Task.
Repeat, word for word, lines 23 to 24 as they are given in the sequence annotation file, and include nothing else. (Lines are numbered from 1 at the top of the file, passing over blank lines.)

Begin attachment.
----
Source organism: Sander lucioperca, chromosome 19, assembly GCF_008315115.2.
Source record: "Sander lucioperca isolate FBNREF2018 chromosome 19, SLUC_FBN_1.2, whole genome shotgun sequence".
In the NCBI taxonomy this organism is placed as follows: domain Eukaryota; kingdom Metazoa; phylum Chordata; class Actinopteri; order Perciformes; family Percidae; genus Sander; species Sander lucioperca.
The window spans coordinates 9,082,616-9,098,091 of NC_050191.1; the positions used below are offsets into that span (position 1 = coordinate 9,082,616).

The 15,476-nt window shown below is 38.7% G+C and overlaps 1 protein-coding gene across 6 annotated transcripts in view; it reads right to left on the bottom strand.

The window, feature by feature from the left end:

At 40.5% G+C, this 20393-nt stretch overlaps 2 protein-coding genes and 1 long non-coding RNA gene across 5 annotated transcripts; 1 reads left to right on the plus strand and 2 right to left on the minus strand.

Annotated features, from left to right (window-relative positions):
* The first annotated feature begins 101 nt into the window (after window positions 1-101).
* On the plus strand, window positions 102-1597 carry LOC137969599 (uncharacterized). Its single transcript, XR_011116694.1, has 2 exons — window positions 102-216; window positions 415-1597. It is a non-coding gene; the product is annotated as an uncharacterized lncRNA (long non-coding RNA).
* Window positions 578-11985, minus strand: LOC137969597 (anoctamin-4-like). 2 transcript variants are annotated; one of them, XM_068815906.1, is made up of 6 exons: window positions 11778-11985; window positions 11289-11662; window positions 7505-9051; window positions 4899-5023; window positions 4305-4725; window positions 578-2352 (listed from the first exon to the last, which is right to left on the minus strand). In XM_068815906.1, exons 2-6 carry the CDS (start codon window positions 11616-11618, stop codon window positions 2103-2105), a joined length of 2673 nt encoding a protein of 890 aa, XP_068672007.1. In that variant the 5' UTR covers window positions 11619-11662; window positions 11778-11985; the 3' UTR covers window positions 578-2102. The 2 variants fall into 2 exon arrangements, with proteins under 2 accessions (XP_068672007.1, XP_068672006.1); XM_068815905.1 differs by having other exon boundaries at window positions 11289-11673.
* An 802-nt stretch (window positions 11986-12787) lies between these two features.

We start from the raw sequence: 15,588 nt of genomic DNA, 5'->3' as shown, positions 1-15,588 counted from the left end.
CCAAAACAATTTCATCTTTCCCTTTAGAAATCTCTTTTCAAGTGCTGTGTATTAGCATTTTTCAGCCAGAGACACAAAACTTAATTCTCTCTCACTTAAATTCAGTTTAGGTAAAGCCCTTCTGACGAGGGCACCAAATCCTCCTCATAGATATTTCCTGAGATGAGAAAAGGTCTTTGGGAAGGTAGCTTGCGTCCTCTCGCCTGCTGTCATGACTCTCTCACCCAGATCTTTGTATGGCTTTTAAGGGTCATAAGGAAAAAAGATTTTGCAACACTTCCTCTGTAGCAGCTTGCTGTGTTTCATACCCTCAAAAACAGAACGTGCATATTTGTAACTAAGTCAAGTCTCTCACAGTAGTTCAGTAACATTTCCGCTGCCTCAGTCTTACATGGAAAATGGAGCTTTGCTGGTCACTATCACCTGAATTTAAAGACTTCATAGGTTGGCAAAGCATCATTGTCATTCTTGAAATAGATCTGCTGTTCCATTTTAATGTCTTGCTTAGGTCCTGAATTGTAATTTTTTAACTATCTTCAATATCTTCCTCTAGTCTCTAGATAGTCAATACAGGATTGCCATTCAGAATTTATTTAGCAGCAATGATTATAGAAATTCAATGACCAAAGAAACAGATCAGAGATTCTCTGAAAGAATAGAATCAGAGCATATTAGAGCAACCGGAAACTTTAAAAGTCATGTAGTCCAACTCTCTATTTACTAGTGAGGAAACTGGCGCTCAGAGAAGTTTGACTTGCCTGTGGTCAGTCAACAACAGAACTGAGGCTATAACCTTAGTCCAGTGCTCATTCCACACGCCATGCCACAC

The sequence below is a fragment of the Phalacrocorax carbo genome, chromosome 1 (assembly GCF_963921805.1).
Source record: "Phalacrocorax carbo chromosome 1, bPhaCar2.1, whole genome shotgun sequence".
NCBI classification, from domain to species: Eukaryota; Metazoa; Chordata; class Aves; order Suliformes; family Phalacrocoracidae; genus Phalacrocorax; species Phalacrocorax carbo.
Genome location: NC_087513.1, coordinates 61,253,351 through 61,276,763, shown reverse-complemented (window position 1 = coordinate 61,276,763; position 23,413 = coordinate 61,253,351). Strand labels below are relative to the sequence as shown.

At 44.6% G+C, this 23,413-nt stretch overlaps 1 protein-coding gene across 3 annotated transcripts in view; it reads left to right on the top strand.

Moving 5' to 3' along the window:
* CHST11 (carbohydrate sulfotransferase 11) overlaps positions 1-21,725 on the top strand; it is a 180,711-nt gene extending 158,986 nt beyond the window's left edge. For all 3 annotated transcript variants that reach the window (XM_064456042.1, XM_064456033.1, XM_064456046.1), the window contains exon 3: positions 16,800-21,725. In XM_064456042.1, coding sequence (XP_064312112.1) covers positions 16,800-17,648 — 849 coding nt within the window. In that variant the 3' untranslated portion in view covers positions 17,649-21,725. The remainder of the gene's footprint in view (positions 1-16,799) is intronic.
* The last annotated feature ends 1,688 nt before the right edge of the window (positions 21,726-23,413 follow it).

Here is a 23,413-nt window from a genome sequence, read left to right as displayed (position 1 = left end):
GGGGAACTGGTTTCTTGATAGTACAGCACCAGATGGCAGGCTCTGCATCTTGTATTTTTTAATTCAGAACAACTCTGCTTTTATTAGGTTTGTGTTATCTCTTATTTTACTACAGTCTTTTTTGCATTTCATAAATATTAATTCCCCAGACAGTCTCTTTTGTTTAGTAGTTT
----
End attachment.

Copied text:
Here is a 23,413-nt window from a genome sequence, read left to right as displayed (position 1 = left end):
GGGGAACTGGTTTCTTGATAGTACAGCACCAGATGGCAGGCTCTGCATCTTGTATTTTTTAATTCAGAACAACTCTGCTTTTATTAGGTTTGTGTTATCTCTTATTTTACTACAGTCTTTTTTGCATTTCATAAATATTAATTCCCCAGACAGTCTCTTTTGTTTAGTAGTTT